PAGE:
He adds that in addition to the monthly fees, associations sometimes charge a special assessment when there’s an outstanding debt the building needs to pay or when a large project comes up and the building doesn’t have enough money for it in reserve.

Condo fees are typically higher than standard homeowners’ association (HOA) fees because condo fees include the building’s master insurance policy and building maintenance, and may include some utilities, in addition to other amenities not typically included in an HOA, according to Amanda Griffin of Long & Foster real estate.

Griffin adds that the condo fee amount is also factored into whether the buyer will pre-qualify for a loan; sometimes that total monthly payment pushes a condo out of a buyer’s price range.

“It sometimes can be a deal-breaker,” she said.

Griffin’s client, Joyce Connolly, 52, paid close to $100 a month for HOA fees for the townhome she moved out of earlier this year, and she knew she’d be paying more than that for a condo.

Connolly, a federal government worker, wanted a smaller place with lower property taxes, and she wanted to have the conveniences a condo offered. She bought a two-bedroom, two-bathroom in Alexandria and pays $380 a month in fees for the unit.

“I look out on woods behind me, which is something I was really hoping for,” she said. “It’s very well maintained. It’s a very pleasant area; it was perfect for me.”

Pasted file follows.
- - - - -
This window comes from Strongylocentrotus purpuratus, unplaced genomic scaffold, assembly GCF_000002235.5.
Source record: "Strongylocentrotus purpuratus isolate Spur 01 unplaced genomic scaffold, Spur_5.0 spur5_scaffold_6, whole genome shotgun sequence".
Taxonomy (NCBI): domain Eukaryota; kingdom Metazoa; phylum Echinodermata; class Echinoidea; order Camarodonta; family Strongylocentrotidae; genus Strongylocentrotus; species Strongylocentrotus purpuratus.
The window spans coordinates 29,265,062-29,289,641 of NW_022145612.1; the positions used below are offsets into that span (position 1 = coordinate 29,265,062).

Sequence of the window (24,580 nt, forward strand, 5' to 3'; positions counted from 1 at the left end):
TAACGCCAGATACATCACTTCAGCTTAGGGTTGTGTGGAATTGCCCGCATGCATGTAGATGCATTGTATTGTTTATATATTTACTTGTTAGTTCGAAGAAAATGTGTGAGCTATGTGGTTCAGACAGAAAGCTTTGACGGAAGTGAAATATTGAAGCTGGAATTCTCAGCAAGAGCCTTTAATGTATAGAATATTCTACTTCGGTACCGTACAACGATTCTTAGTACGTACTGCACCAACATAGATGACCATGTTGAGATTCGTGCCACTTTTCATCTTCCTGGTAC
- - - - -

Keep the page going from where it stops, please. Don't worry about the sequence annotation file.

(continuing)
And, like many condo owners, she’s more than happy to pay a little bit more to have the convenience of not having to take care of some things herself. Connolly’s condo fee covers exterior maintenance, water, trash and recycling, a swimming pool, a storage unit and parking. In winter, the shoveling is also taken care of, Connolly says.

“It’s something off my plate. It’s almost like treating myself,” she said.

There are one-time fees, too!

Condo costs aren’t all included in your monthly mortgage and condo fees. There are a few one-time fees that you have to pay when you buy a place.

Though the seller typically pays the Realtors’ fees, many first-time buyers forget they have to pay for a home inspection (approximately $300 to $400) and an appraisal (approximately $400 to $500) before they can sign a deal, Long & Foster agent Amanda Griffin says. Both are paid up front or at closing.

And don’t forget that every buyer has to purchase a condo questionnaire, which can cost up to $250. The document is provided by the condo association, and it details the association’s finances, whether there are lawsuits pending against the building, the percent of investor units versus owner-occupied units, and even the number of condo residents who might be behind in their condo fees, says Rick Amos, a loan officer with Monarch Bank.

“It’s something that the underwriters look at” to check the financial health of the association, Amos said.

But he opted not to say whether his bank has ever declined a loan for a buyer because of a condo association’s poor finances.

“If there’s a chance that [the] association doesn’t have money in their coffers, the mortgage place won’t approve you,” recent condo-buyer Ashley Jackson said. “Because they won’t get their money back if [the condo building] goes under,” she said.